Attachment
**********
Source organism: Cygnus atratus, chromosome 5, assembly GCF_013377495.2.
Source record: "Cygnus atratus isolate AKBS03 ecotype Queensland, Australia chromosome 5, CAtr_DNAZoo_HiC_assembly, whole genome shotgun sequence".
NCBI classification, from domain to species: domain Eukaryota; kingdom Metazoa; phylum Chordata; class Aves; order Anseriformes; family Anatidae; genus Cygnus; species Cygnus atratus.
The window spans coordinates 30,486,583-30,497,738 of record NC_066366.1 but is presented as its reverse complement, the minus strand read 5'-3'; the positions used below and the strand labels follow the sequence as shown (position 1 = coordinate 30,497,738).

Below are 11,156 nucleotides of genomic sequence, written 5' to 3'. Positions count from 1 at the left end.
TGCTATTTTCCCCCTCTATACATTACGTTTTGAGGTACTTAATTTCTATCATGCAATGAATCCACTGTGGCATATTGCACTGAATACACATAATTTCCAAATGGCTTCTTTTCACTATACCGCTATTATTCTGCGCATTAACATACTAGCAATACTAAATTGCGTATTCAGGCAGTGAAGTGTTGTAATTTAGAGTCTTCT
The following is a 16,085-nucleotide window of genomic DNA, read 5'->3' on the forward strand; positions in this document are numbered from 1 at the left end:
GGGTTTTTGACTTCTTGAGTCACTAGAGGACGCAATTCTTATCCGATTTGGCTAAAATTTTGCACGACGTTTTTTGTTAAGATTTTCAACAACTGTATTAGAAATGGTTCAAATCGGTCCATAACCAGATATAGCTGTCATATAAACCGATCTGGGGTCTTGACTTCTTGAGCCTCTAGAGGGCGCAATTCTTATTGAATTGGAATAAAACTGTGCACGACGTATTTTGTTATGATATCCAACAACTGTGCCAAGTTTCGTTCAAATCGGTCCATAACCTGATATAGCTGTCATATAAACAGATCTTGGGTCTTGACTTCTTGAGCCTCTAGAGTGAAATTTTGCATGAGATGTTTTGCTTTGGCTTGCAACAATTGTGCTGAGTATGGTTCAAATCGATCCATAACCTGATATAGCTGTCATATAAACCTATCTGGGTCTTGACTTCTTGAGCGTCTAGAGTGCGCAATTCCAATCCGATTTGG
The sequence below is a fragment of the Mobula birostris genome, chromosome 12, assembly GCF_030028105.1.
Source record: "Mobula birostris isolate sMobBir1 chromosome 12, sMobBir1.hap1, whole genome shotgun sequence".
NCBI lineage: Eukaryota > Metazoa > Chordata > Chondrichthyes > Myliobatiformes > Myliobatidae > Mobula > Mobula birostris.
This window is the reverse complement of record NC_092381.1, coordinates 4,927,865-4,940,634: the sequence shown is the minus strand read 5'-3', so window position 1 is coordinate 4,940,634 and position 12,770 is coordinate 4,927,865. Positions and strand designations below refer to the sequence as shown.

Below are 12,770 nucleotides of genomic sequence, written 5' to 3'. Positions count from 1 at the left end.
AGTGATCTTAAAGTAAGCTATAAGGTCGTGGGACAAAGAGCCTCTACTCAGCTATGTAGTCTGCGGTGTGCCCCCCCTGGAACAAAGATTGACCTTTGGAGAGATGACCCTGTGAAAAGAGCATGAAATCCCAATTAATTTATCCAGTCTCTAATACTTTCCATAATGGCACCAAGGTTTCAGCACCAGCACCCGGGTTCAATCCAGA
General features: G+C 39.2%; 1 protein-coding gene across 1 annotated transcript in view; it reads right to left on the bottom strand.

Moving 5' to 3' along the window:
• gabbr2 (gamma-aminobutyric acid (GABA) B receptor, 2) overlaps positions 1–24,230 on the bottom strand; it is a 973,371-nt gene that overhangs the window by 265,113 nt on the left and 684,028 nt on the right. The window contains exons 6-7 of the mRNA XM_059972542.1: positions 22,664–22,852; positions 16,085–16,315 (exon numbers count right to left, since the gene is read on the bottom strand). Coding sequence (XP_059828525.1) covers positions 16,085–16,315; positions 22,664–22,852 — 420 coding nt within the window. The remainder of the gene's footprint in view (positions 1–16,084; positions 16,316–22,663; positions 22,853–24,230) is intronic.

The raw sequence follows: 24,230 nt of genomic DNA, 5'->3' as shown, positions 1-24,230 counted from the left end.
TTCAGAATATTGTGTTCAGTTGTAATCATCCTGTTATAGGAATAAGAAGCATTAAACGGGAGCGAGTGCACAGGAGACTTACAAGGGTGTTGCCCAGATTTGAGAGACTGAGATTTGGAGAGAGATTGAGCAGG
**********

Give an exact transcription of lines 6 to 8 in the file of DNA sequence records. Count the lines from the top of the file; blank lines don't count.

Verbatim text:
TGCTATTTTCCCCCTCTATACATTACGTTTTGAGGTACTTAATTTCTATCATGCAATGAATCCACTGTGGCATATTGCACTGAATACACATAATTTCCAAATGGCTTCTTTTCACTATACCGCTATTATTCTGCGCATTAACATACTAGCAATACTAAATTGCGTATTCAGGCAGTGAAGTGTTGTAATTTAGAGTCTTCT
The following is a 16,085-nucleotide window of genomic DNA, read 5'->3' on the forward strand; positions in this document are numbered from 1 at the left end:
GGGTTTTTGACTTCTTGAGTCACTAGAGGACGCAATTCTTATCCGATTTGGCTAAAATTTTGCACGACGTTTTTTGTTAAGATTTTCAACAACTGTATTAGAAATGGTTCAAATCGGTCCATAACCAGATATAGCTGTCATATAAACCGATCTGGGGTCTTGACTTCTTGAGCCTCTAGAGGGCGCAATTCTTATTGAATTGGAATAAAACTGTGCACGACGTATTTTGTTATGATATCCAACAACTGTGCCAAGTTTCGTTCAAATCGGTCCATAACCTGATATAGCTGTCATATAAACAGATCTTGGGTCTTGACTTCTTGAGCCTCTAGAGTGAAATTTTGCATGAGATGTTTTGCTTTGGCTTGCAACAATTGTGCTGAGTATGGTTCAAATCGATCCATAACCTGATATAGCTGTCATATAAACCTATCTGGGTCTTGACTTCTTGAGCGTCTAGAGTGCGCAATTCCAATCCGATTTGG